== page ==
LAPD officers won’t be charged in fatal shooting of Corvette driver

LAPD investigators
Police investigators examine Brian Beaird’s car at the intersection of Olympic Boulevard and Los Angeles Street. Police fatally shot Beaird after he led them on a high-speed pursuit.
(Irfan Khan / Los Angeles Times)

Prosecutors have declined to file criminal charges against three Los Angeles police officers who shot and killed an unarmed man at the end of a televised pursuit in 2013.

A Jan. 29 letter from Dist. Atty. Jackie Lacey, released Monday, states there was “insufficient evidence to prove beyond a reasonable doubt” that Officers Armando Corral, Leonardo Ortiz and Michael Ayala “did not act in self-defense and in the defense of others” when they fatally shot Brian Beaird, a 51-year-old National Guard veteran. 

Beaird led police on a dangerous pursuit across southeast L.A. County and downtown L.A. the night of Dec. 13, 2013, weaving his Corvette in and out of traffic at a high rate of speed. The pursuit ended when he crashed his sports car into another vehicle in downtown L.A., shearing a fire hydrant and sending water spraying into the air.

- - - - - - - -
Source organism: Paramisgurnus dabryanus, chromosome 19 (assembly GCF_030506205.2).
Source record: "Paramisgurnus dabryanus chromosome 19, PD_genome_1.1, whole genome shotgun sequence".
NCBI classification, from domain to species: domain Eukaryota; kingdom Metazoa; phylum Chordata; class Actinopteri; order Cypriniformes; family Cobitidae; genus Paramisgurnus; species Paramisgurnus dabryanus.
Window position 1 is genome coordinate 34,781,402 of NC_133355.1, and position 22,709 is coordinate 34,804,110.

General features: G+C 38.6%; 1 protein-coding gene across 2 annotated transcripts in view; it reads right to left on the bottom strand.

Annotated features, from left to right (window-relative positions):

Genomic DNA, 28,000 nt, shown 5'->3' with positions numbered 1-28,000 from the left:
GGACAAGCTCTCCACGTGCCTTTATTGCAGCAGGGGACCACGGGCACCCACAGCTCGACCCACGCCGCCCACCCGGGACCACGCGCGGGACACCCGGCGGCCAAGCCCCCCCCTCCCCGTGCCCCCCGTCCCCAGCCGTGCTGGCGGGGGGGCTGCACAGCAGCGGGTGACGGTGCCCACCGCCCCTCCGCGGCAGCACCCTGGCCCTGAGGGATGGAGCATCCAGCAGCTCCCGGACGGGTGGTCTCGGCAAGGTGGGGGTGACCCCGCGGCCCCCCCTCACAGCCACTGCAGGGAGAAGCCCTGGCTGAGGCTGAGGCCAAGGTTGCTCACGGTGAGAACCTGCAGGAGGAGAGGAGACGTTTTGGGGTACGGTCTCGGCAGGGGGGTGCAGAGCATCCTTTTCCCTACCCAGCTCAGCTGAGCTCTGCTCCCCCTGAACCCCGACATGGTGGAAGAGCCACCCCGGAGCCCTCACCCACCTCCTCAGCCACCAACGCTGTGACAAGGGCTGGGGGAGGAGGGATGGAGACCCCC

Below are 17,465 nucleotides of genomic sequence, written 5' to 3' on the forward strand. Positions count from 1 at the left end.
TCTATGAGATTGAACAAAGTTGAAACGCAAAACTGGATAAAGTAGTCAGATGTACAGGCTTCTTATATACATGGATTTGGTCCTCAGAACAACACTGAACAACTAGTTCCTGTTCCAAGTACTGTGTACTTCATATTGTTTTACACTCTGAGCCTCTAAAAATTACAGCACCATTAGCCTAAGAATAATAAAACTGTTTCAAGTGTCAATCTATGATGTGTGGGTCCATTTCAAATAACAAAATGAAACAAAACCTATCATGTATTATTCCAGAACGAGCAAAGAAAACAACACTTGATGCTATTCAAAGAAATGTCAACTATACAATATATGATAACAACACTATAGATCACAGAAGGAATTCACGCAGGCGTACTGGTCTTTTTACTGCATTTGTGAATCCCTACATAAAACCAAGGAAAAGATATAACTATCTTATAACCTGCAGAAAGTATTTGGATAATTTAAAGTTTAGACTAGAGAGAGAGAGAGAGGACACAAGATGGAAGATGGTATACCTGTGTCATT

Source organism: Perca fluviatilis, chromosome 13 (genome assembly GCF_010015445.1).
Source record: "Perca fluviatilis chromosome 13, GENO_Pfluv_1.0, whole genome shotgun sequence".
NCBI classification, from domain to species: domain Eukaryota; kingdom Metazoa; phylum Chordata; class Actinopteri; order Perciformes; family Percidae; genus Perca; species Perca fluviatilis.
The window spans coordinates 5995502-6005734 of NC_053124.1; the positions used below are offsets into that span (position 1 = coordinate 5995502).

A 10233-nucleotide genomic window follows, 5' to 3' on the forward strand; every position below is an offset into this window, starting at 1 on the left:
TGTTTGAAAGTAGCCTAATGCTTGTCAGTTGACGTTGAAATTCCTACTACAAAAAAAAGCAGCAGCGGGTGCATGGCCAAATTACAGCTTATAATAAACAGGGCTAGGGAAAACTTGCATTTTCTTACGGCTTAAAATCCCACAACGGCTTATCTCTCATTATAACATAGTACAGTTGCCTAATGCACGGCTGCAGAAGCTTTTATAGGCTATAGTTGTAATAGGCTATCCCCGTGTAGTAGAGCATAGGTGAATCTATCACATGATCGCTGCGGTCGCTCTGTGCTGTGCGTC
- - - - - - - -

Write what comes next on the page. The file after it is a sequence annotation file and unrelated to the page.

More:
Beaird was shot more than a dozen times after he staggered out of his car. His 80-year-old father said he watched the chase live on television, including the moment when his son was killed.


Late last year, Los Angeles Police Chief Charlie Beck determined the officers violated department rules in the shooting, rejecting their claims that they had opened fire because they felt their lives were in danger. 

Beck must now decide what punishment to give the officers. An LAPD spokesman said Monday that they have been relieved of duty, without pay, pending disciplinary action.

In August, the Los Angeles City Council approved a $5-million settlement with Beaird’s family, marking the largest payout the city had made in a police shooting case in at least a decade.

Follow @katemather for more LAPD news.


The stories shaping California

Get up to speed with our Essential California newsletter, sent six days a week.

You may occasionally receive promotional content from the Los Angeles Times.